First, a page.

Ashfield District councillors approve Sutton Baths application

NMAC10-1488-1''Sutton Former Sutton Baths
NMAC10-1488-1''Sutton Former Sutton Baths

COUNCILLORS unanimously passed plans to knock down Sutton Baths and build an apartment block and bungalows on the site at last week’s planning committee meeting.

The proposals received support from all political parties on Ashfield District Council, with councillors welcoming the opportunity to develop social housing for the over 60s.

The application proposes the erection of a 2.5 storey apartment block, comprising of 22 apartments and three bungalows, a community room, off-street car parking and a garden area, on the derelict Sutton Pools building and Brook Street community building site.

Speaking at the meeting, Coun Chris Baron said social housing such as this is ‘very much in need’ across the whole district.

Coun John Wilmott added that he had ‘great pleasure’ in seeing the application come before the meeting.

“We have the opportunity to build council properties in our area for the first time for more than 25 years,” he said.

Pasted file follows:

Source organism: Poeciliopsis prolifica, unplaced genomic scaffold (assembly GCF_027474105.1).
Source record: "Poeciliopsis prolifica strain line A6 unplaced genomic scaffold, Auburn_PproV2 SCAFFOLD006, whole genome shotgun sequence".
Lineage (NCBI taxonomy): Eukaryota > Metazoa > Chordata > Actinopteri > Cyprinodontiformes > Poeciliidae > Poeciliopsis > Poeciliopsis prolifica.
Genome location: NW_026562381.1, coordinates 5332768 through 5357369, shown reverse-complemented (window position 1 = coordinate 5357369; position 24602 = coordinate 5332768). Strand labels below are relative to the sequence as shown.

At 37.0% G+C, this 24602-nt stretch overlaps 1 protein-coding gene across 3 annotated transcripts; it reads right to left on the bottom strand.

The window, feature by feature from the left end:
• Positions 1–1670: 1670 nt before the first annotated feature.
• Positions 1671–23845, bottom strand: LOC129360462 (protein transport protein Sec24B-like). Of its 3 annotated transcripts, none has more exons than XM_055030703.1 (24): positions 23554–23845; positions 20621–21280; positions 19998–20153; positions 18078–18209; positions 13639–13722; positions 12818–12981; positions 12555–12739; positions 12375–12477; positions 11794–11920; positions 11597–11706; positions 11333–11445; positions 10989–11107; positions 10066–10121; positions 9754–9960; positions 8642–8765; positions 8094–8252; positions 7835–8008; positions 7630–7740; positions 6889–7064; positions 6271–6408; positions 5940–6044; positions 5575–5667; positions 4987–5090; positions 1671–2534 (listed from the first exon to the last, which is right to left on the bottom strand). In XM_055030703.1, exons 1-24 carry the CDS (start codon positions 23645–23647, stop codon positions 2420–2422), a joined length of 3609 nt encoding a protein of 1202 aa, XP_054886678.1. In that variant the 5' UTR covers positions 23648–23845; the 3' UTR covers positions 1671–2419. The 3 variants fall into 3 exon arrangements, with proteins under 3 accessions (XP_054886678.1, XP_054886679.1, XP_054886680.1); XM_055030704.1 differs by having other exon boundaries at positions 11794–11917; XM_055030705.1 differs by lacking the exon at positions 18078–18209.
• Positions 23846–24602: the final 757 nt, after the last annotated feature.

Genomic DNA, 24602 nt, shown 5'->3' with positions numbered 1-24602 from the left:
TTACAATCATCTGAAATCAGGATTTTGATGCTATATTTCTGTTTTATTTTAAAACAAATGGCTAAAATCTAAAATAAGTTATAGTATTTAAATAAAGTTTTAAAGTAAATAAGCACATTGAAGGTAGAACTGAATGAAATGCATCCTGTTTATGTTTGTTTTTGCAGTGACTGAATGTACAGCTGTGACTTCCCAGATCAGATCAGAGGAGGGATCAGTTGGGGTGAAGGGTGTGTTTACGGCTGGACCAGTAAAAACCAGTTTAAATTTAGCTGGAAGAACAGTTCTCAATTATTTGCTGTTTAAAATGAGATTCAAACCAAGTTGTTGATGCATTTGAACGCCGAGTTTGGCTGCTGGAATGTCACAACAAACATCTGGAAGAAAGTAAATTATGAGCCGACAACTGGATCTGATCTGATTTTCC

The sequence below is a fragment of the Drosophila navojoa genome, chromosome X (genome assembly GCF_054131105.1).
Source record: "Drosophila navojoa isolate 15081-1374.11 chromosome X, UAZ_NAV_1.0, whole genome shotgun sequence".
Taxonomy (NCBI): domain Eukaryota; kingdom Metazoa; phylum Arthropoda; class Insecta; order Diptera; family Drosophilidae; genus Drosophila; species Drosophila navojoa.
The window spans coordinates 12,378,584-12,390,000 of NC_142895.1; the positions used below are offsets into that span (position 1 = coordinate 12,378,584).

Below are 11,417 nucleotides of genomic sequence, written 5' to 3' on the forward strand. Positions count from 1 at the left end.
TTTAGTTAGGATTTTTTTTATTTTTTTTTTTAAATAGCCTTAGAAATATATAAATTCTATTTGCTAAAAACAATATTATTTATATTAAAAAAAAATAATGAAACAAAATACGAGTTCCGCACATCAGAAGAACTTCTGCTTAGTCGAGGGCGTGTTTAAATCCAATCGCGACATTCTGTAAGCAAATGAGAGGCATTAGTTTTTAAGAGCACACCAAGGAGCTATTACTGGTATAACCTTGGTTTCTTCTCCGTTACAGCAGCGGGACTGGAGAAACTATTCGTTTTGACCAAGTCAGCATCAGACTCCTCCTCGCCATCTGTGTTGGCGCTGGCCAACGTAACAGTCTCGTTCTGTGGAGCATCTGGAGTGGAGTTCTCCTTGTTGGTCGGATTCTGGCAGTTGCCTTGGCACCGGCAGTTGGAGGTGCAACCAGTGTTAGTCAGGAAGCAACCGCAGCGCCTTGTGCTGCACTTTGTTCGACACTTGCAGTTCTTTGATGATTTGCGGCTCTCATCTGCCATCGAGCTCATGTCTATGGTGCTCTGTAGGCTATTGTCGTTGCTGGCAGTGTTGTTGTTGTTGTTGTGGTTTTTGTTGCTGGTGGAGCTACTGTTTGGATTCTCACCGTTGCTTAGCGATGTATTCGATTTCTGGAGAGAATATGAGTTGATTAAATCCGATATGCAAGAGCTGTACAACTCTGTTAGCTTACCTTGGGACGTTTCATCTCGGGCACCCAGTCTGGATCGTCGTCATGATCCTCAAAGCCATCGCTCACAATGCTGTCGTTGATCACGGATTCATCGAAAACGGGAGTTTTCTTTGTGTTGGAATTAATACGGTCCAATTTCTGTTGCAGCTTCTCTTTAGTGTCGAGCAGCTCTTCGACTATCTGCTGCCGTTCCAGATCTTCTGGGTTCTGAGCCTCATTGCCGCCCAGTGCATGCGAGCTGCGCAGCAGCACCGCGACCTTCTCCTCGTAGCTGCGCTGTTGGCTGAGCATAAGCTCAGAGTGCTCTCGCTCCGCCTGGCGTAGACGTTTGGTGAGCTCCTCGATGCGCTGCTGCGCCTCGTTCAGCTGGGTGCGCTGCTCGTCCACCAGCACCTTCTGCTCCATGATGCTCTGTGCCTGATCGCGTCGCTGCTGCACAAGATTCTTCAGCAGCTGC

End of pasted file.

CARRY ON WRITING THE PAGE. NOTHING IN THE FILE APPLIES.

Coun Wilmott said that he hoped the council would be building many similar schemes over the next decade and he was ‘looking forward to seeing the facade of the old swimming baths as a reminder of the area’s heritage’.

One of the key features of the development is that the facade of the historic Baths building will be incorporated into the new design, maintaining the architecturally important features. The facade will be taken down while the building work takes place, the materials will be stored, and it will then be rebuilt as part of the apartment block.

Being close to Sutton town centre, the development is considered to be in a sustainable location, near to amenities, while the scale of it is reported to have ‘less of an impact’ on its neighbours than the present buildings.

There are a number of sustainability features, including solar panels on the roof modern heating and ventilation systems.

During consultation, Nottinghamshire County Council, as the highways authority, said that the level of off-road parking ‘falls short of the likely demand this site will generate by approximately six spaces’.

However it found that because the site is so near the town centre, the shortage ‘does not warrant a reason for refusal’, because local facilities are within walking distance.

Just 12 unallocated parking spaces will be provided for 25 dwellings, with resident parking permits issued for Brook Street on a discretionary basis.

Coun Jason Zadrozny expressed his concerns about the parking situation, stating that it could create ‘difficulties’ for the people living there if they could not park outside where they lived and then had to walk with shopping, especially if they are older.

But he praised the use of the original facade, saying: “It’s the best job the council could do with it, with the caveat of parking.”